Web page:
Was Alderson behind the Mets’ Opening Day lineup?

By Shawn Jindal

Terry Collins slotted Curtis Granderson in the leadoff spot yesterday, rather than Juan Lagares, who hit leadoff for the vast majority of spring training. David Wright was moved up to the second slot, as Lucas Duda replaced him batting third. While lineup configuration is not believed to have a significant impact on offense, the decision was wildly controversial. Many fans argued that Lagares shouldn’t be jerked around after he seemed to “learn” how to hit leadoff in the spring.

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On his Tuesday afternoon spot on WFAN’s Joe & Evan show, Mets reporter Eddie Coleman expressed doubt that Terry Collins was behind yesterday’s batting order. Coleman claimed, while “he would never admit” the lineup was taken out of his hands, the decision did not seem like one Collins would make unless he was instructed to do so. Beat writer Adam Rubin made a similar claim prior to the game.

Granderson led off quite a bit in 2014. In 52 games, he hit only .210 with a .637 OPS out of the leadoff spot. Lagares led off in 37 games last season, hitting .276 with a .695 OPS.


As far as the lineup goes, it is being blown way out of proportion. The notion of the move being unfair to Lagares is ridiculous. He’s a professional baseball player, and his approach shouldn’t drastically change regardless of where he is hitting in the lineup. But he should be leading off. Not because leading off is some unique skill that he recently acquired, but because he’s the best fit. Granderson may post a marginally higher OBP than Lagares this season, but Curtis will almost certainly have greater power production, which would be more useful a bit lower in the order.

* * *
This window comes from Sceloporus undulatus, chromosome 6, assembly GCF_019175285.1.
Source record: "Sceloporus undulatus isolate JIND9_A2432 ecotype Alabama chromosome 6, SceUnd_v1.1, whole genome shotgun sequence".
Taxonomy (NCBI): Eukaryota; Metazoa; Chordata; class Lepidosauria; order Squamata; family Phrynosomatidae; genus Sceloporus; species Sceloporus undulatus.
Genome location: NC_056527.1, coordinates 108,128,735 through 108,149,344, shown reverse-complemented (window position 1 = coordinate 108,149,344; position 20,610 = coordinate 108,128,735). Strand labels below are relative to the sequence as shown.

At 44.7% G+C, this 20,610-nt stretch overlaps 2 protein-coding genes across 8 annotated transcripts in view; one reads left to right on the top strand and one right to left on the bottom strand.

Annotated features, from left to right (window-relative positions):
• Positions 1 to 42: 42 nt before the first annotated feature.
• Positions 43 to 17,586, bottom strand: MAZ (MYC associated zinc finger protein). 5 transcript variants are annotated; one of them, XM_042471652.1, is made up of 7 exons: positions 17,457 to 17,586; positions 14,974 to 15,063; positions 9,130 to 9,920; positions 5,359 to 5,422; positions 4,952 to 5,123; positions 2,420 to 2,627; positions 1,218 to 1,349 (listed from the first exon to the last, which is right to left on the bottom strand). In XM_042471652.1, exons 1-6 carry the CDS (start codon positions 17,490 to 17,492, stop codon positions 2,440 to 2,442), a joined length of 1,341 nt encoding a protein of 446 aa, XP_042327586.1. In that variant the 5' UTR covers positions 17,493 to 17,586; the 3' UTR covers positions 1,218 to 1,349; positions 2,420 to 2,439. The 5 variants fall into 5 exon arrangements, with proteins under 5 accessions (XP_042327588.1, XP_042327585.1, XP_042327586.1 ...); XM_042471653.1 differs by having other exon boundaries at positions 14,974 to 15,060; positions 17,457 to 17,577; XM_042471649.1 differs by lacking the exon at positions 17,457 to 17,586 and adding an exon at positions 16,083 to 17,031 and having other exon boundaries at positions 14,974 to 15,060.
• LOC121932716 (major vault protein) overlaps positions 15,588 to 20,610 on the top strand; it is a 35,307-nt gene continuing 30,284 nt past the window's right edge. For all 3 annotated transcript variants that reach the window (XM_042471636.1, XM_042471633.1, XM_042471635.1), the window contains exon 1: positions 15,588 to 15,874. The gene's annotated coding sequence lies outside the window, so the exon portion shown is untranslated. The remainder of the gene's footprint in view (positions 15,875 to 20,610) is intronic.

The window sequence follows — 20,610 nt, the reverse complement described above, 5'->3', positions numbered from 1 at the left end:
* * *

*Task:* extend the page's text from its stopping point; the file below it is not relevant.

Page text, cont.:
I am certainly in favor of batting Wright second. Despite conventional wisdom, stating your best hitter should bat third, this (very entertaining) lineup analysis tool quantifies the benefit of hitting your best hitter second.

The bigger story here is the fact that the front office decided on the batting order. As Evan pointed out on the show, we may be seeing an increasingly Moneyball-esque dynamic building between Alderson and Collins. The two have been on different pages fairly often recently, conflicting on opinions of the starting shortstop and bullpen composition. Coleman seemed adamant that this decision would not have come from Collins, and he is not one to make such an accusation on a hunch. It will be interesting to see how the batting order and other “managerial decisions” turn out this season.

I’m in favor of Alderson making day-to-day decisions. Quite frankly, I have far more faith in his baseball IQ than I do in Terry Collins. Let’s just hope it doesn’t come at a cost.

By the way, can someone track down the personnel that keeps leaking stories about our front office butting heads with our coaches…


In a report for Newsday, Marc Carig cited sources claiming that Collins’ staff created the lineup and presented the idea to the front office. The front office was apparently not part of the decision. “The front office gave their input, but this lineup was strictly Terry and his coaching staff,” the source said.

…but of course the Mets will publicly deny front office involvement in managerial decisions. This report doesn’t mean much…